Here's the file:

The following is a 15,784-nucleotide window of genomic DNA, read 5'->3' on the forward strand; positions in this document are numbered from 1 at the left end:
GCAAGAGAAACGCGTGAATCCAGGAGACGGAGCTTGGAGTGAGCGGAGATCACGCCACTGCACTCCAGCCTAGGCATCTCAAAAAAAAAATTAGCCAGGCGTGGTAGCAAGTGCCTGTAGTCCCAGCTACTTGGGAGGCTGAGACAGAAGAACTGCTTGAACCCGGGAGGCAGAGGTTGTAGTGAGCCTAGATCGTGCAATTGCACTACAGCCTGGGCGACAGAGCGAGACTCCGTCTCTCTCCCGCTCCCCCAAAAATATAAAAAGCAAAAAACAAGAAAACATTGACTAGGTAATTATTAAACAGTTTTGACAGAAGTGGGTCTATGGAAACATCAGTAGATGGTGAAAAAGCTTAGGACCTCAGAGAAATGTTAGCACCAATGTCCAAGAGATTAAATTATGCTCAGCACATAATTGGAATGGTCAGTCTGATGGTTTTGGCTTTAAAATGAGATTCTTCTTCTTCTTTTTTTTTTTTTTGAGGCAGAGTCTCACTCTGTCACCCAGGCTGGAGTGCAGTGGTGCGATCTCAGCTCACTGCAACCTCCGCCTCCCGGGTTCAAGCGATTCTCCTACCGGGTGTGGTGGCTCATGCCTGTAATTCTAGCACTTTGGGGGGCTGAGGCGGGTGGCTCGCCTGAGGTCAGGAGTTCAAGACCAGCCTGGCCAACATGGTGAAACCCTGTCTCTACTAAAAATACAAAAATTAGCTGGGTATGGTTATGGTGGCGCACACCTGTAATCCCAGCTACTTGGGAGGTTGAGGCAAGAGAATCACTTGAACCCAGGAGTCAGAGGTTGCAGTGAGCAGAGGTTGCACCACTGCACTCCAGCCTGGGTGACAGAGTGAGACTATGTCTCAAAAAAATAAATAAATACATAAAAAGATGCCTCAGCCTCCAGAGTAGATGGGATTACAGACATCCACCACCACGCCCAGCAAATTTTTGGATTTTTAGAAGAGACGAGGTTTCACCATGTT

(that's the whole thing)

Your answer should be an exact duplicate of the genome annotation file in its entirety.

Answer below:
The following is a 15,784-nucleotide window of genomic DNA, read 5'->3' on the forward strand; positions in this document are numbered from 1 at the left end:
GCAAGAGAAACGCGTGAATCCAGGAGACGGAGCTTGGAGTGAGCGGAGATCACGCCACTGCACTCCAGCCTAGGCATCTCAAAAAAAAAATTAGCCAGGCGTGGTAGCAAGTGCCTGTAGTCCCAGCTACTTGGGAGGCTGAGACAGAAGAACTGCTTGAACCCGGGAGGCAGAGGTTGTAGTGAGCCTAGATCGTGCAATTGCACTACAGCCTGGGCGACAGAGCGAGACTCCGTCTCTCTCCCGCTCCCCCAAAAATATAAAAAGCAAAAAACAAGAAAACATTGACTAGGTAATTATTAAACAGTTTTGACAGAAGTGGGTCTATGGAAACATCAGTAGATGGTGAAAAAGCTTAGGACCTCAGAGAAATGTTAGCACCAATGTCCAAGAGATTAAATTATGCTCAGCACATAATTGGAATGGTCAGTCTGATGGTTTTGGCTTTAAAATGAGATTCTTCTTCTTCTTTTTTTTTTTTTTGAGGCAGAGTCTCACTCTGTCACCCAGGCTGGAGTGCAGTGGTGCGATCTCAGCTCACTGCAACCTCCGCCTCCCGGGTTCAAGCGATTCTCCTACCGGGTGTGGTGGCTCATGCCTGTAATTCTAGCACTTTGGGGGGCTGAGGCGGGTGGCTCGCCTGAGGTCAGGAGTTCAAGACCAGCCTGGCCAACATGGTGAAACCCTGTCTCTACTAAAAATACAAAAATTAGCTGGGTATGGTTATGGTGGCGCACACCTGTAATCCCAGCTACTTGGGAGGTTGAGGCAAGAGAATCACTTGAACCCAGGAGTCAGAGGTTGCAGTGAGCAGAGGTTGCACCACTGCACTCCAGCCTGGGTGACAGAGTGAGACTATGTCTCAAAAAAATAAATAAATACATAAAAAGATGCCTCAGCCTCCAGAGTAGATGGGATTACAGACATCCACCACCACGCCCAGCAAATTTTTGGATTTTTAGAAGAGACGAGGTTTCACCATGTT